Although the new element in Judaism was the belief in
one god, the Torah does not deny the existence of many gods
as much as it emphasizes that Moses has only one God, who
insists on being one God alone. Initially the god of the Canaanites
was Baal, until the Jews confused him with Eil and
Yahweh. Eventually, all three became one god. They were
not kept apart, and the belief in Baal was not rejected until
the seventh or eighth century B.C. Moreover, Yahweh, as
portrayed in the Torah, resembles man; he loves and hates,
forgives and vindicates, etc., but he does not have the faults
of the Greek gods, and in particular he refuses to be mocked.
Nevertheless, the presence of ancient beliefs in the monotheistic
systems must not obscure the novelty of these systems
and the break they represented with what went before.
Even Yahweh’s likeness to man is nothing but one of his two
forms of manifestation. The other form is the one that does
not reflect the human condition: it is the “other” in the full
sense of the word, solitary, without family, wife or children,
but surrounded by all divine beings. Yahweh is similar to an
absolute ruler. He seems to symbolize the desire for complete
perfection and ultimate purity. Thus it is not surprising
that we find in monotheism traces of the struggle between
metaphysical forces that was familiar to many other religions,
nor that the champions of monotheism throughout the
ages have had a fanatical desire to emulate the divine traits.
Furthermore, Yahweh, unlike the Hindu gods, attributes
great value and importance to ethics and practical morality.
That is why certain historical events have, in the course of
time, gained a religious significance as divine manifestations.
Another novelty was the prohibition on eating from
the tree, which revealed a new idea unrelated to the symbolic
meaning for which it had stood before. This new idea
concerned the value of existential knowledge and the fact
that knowledge can radically change the structure of human
However, the true novelty and most important contribution
of monotheism was that of making man responsible for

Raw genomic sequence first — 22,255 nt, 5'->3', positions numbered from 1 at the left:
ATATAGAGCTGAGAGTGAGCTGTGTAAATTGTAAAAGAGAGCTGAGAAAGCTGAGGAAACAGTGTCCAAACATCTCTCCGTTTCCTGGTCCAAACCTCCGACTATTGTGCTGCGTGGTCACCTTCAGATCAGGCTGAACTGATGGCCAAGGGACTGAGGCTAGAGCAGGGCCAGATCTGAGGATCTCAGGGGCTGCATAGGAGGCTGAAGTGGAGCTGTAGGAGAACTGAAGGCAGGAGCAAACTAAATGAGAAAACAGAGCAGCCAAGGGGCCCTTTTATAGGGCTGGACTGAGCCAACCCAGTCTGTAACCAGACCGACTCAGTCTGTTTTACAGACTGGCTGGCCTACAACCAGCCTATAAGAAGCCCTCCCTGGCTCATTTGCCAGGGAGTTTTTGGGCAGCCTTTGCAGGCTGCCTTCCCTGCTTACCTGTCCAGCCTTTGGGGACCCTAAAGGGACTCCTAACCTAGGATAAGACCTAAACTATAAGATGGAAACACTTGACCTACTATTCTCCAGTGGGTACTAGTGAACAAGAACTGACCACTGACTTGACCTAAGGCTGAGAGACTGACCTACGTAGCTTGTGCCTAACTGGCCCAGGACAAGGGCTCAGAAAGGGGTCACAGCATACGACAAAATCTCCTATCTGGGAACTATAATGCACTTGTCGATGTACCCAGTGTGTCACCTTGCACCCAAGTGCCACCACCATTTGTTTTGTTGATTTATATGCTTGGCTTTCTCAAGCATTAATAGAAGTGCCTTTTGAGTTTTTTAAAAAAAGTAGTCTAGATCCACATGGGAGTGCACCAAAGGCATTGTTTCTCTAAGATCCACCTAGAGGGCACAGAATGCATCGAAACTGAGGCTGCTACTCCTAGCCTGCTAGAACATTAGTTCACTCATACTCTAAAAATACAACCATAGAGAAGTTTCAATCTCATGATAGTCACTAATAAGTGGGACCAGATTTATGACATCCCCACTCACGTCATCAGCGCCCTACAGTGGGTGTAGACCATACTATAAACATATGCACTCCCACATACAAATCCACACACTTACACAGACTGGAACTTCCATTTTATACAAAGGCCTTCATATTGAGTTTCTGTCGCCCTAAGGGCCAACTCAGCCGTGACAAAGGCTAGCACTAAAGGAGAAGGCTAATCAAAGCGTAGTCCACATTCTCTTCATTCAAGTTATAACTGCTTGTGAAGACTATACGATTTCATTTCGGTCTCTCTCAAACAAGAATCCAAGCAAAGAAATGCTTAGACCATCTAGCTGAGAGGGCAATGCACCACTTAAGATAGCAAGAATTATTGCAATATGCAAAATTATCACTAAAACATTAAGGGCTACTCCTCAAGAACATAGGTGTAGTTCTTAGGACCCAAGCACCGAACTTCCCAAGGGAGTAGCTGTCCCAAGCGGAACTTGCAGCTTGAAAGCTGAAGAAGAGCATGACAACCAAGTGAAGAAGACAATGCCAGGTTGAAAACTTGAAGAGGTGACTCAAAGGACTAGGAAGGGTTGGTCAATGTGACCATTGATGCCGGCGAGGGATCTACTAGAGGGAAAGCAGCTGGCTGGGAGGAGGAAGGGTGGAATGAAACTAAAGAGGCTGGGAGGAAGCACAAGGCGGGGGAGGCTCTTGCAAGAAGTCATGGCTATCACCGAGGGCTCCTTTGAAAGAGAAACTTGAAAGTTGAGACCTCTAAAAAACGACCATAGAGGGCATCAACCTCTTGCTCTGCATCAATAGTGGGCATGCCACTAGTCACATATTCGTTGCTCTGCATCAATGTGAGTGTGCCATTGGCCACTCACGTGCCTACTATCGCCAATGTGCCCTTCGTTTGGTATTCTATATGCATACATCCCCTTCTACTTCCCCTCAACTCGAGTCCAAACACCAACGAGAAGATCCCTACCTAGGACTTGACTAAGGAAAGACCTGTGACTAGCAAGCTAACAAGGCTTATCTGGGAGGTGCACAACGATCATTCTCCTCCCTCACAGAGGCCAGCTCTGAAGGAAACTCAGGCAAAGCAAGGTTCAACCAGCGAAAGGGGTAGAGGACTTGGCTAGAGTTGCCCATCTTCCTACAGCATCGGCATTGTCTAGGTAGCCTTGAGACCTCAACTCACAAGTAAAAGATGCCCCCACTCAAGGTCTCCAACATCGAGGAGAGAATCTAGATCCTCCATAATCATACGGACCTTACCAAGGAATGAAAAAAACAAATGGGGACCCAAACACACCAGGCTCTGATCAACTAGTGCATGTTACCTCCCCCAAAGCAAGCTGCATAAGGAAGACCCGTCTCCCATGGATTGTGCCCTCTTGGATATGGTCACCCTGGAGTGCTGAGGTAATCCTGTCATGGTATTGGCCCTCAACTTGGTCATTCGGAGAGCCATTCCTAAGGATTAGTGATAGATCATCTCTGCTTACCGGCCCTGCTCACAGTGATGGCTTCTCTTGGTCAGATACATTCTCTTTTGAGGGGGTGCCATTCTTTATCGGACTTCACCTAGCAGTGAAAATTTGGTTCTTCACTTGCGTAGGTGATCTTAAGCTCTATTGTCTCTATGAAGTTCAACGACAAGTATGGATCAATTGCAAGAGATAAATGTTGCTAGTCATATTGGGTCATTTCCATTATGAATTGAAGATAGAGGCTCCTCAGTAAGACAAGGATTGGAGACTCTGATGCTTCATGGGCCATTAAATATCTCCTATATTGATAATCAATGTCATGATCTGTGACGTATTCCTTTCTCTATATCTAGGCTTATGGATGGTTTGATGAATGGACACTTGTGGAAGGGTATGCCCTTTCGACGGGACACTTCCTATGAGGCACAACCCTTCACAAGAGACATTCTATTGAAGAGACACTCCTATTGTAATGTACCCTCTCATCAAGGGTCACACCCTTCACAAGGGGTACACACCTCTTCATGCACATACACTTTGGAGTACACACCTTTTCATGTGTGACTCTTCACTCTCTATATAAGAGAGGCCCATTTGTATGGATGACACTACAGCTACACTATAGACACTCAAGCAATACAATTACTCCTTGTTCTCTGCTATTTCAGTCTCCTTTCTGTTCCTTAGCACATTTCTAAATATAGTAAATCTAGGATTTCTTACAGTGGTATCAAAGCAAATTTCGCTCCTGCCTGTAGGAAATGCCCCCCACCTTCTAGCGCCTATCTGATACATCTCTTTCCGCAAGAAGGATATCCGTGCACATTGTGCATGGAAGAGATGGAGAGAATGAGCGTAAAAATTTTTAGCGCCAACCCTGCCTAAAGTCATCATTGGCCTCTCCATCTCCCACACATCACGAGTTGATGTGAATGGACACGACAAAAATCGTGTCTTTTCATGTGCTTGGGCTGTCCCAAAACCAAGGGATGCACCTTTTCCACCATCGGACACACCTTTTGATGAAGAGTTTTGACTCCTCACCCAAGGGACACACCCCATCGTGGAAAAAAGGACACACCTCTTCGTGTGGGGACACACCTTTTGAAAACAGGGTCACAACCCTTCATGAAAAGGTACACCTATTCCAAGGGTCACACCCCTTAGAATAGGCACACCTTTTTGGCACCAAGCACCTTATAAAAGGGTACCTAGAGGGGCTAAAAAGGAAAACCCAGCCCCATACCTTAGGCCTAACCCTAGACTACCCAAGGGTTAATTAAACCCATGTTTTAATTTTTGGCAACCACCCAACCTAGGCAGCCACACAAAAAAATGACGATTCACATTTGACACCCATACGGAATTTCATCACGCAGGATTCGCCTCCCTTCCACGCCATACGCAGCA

his own deeds, especially the bad ones, and the absolution
granted by God. In the Torah, God addresses man for the
first time when he addresses Abraham. He demands some
things from him and promises him others, but He is not affected
by man’s subsequent behavior and He is in no way in
need of man. Man’s disobedience no longer disrupts the
balance of the universe as it did before, and the relationship
that now binds him to God is that of Faith. Those who used
to offer sacrifices were aware of their religious value,
whereas Abraham does not understand the importance of
his being asked to sacrifice his son. When he sets out to kill
Isaac, he is merely responding to the call of faith, and this
faith is what helps him—man in general—to endure the hard-ships and trials of life. Both Job and Abraham represent a
perfect model of that deep faith, which is unshakable despite
the difficult choices man faces.
Historians of religion generally reject the idea of a linear
development from polytheism to monotheism, and insist on
the unity of the human soul. However, this is not to deny
that monotheism represented, in many respects, a major and
characteristic shift in religious history. It reduced the magical
dimension, establishing a historical view of events, and
setting up a rational legislative system. The concept of
prophethood also developed. Prophecy, as a state of mental
intoxication, was familiar to the Canaanite religion around
1000 B.C. The prophets the Jews encountered in Palestine
co-existed with the “foreseers” of their Bedouin period. But
later on, the concept of the prophet and that of the “seer”
merged into one.
There were two types of prophets: those who dwelt near
places of worship and performed rituals together with
monks (and who were accused of lying), and those who
conveyed their message not as members of the foreseeing
profession, attached to the temples, but as chosen messengers
of God. They had the ability to know the unseen and to
defy the laws of nature. When they were prophesying or
receiving auguries, they were overcome by paralysis, fainting,
convulsions and other unusual states. They were especially
aware of the fact that they were not speaking of their
own accord but, rather, conveying the word of God and
transmitting His commands and prohibitions. Those individuals
who appeared in particular between the eighth and
the fifth century B.C. are the ones whose prophecies were
recorded and preserved in the Old Testament. They include
Ezekiel, Amos, Jeremiah, and others, whereas Abraham, Lot,
Isaac, and Jacob (Israel) were described as the Fathers and
not as prophets. However, what is noteworthy here is that
prophethood, in the sense of conveying a message from God,
was a Jewish phenomenon, and this explains the objections
to the prophethood of Mohammed when he appeared among
the. here, are the “Gentiles,” i.e.
the non-Jews, and not those who cannot read or write, as
many believe.